The teacher and the learner have distinct responsibilities in the classroom that adds to the desired success of the teaching and learning process. This will be proven by analysing the Brain-based Learning Theory supported by Jensen, The Social Learning Theory introduced by Vygotsky, Scaffolding introduced by Bruner and parts of the Theory of Second Language Acquisition proposed by Krashen. The concurrence between the principles of constructivism and the CAPS and constructivism linking with the lesson wheel will also be discussed. The Brain-based Learning Theory is based on the fact that the brain is “designed to learn in a natural accordance” (2008:4) and that the search for meaning is instinctive for the brain. Brain-based learning is about
According to Dewey (Aedo, 2002), the key idea is that interaction and continuity are two core characteristics of effective teaching and learning gained through experiences. The characteristic of interaction highlights the importance of the dialogue and communication underlying learning; the continuity characteristic emphasizes that the individual learner must be viewed as the key design element in the whole process. In other words, instruction must be designed so that individual learner can effectively build on what he or she knows, and have sufficient resources and assistance to learn. Under the Principle of Interaction, factors that affect student experience include those that are internal to the student, and those that are “objective” parts of the environment. The students’ perceptions of, and reactions to, the objective factors are influenced by their attitudes,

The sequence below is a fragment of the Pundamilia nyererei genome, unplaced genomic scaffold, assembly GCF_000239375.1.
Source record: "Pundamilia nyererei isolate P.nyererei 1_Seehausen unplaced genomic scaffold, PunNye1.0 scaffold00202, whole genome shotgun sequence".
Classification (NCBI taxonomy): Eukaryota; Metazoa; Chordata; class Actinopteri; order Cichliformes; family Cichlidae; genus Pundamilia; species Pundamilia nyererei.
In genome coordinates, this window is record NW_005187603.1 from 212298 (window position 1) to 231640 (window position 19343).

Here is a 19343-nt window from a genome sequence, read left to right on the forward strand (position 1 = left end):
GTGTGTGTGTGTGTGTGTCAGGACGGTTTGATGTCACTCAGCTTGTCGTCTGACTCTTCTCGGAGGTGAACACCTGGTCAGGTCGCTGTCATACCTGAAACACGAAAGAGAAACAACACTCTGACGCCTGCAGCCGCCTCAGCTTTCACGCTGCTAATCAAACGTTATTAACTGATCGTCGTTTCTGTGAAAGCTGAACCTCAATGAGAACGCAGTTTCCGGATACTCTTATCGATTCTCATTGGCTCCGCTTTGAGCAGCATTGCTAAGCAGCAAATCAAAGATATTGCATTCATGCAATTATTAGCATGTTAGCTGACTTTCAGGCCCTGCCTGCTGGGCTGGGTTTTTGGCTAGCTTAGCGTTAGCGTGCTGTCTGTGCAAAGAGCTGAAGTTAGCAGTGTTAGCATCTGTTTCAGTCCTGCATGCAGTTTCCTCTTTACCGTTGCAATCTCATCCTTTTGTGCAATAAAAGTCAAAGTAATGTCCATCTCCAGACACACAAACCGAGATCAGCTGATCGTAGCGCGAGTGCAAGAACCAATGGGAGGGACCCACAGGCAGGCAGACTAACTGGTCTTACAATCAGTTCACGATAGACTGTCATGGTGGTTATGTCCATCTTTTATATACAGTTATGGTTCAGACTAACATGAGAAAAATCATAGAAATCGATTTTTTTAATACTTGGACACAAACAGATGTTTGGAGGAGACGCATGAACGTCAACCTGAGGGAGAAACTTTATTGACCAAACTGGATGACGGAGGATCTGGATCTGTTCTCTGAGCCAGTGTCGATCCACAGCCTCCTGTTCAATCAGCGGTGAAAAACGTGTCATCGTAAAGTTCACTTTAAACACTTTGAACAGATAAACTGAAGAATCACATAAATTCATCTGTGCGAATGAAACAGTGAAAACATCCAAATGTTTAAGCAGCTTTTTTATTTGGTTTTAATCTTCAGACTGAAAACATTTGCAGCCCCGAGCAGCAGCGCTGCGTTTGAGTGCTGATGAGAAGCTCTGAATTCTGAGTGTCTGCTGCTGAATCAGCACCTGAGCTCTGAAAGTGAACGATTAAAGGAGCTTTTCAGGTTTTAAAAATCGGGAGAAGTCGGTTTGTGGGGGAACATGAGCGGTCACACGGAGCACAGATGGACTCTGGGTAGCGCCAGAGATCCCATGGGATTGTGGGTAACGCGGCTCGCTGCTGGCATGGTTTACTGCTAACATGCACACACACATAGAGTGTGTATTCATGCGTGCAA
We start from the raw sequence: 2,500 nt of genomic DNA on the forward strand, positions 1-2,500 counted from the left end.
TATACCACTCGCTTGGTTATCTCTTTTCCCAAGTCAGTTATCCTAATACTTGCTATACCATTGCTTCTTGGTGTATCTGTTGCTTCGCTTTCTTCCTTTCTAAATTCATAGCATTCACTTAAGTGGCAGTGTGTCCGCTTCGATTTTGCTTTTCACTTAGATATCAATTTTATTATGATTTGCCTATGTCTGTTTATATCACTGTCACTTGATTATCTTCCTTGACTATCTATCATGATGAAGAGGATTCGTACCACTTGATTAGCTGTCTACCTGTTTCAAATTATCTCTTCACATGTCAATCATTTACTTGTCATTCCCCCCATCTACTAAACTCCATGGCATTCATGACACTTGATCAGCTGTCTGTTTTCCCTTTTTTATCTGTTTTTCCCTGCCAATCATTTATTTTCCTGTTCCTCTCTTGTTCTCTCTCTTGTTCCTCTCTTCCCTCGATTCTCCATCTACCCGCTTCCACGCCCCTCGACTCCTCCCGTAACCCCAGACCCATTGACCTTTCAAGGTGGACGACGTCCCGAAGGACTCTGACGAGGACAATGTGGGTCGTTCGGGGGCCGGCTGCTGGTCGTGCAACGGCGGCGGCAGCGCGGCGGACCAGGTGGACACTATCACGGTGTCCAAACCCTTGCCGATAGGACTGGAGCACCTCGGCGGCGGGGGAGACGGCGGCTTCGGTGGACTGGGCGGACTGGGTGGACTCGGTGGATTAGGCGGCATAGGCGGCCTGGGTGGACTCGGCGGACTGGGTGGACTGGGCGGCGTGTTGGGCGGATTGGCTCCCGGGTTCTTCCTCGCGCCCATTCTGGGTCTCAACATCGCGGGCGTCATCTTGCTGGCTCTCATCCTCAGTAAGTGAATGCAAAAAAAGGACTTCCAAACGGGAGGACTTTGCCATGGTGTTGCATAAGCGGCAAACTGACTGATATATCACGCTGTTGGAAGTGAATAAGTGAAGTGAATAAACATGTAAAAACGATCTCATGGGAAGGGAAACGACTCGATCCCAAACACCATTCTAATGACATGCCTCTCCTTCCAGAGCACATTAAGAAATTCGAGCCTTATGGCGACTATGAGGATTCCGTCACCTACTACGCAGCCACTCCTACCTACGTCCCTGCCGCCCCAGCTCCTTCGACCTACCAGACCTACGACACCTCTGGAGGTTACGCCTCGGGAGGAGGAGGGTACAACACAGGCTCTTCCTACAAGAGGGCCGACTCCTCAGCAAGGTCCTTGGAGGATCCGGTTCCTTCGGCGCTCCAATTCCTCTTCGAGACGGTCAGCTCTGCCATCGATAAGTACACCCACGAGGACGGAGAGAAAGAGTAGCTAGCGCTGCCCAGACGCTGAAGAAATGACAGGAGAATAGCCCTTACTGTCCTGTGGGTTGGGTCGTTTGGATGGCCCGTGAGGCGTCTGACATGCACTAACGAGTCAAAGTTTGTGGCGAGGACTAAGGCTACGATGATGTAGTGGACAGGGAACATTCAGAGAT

It focuses on the teacher’s ideas; classroom practices to make teaching more refine and acquire a rich experience by amending the drawbacks. The paper further explores the underlying principles of a reflective teacher and endeavouring best to
Active learning is a set of strategies that motivates students to learn by their own with the help of Knowledgeable others. The following examples of active learning are being used in this study; discovery learning, problem-based learning, experiential learning, and inquiry-based instruction, think-pair-share, quick-writes, polling, cooperative learning, and student presentations. Another theory for which this study is also anchored is attributed to Frederick Herzberg the Motivation Theory. It is concerned with the processes that describe why and how human behavior is activated and directed. Motivated learners can learn almost everything.
Reflective teaching Reflective teaching has been one of the important tends in education since it helps teachers and leaners in problem solving and decision-making processes and it foster critical-thinking abilities. Study and learning of students comes from the different approaches, strategies and even methods and principles. Learning is said to be the change in the behavior of a student or a learner. Reflective practice is not just understanding of what is to be understood, reflection involves thinking about and critical analyzing our action’s and experiences. It help us in improving or learning and understanding.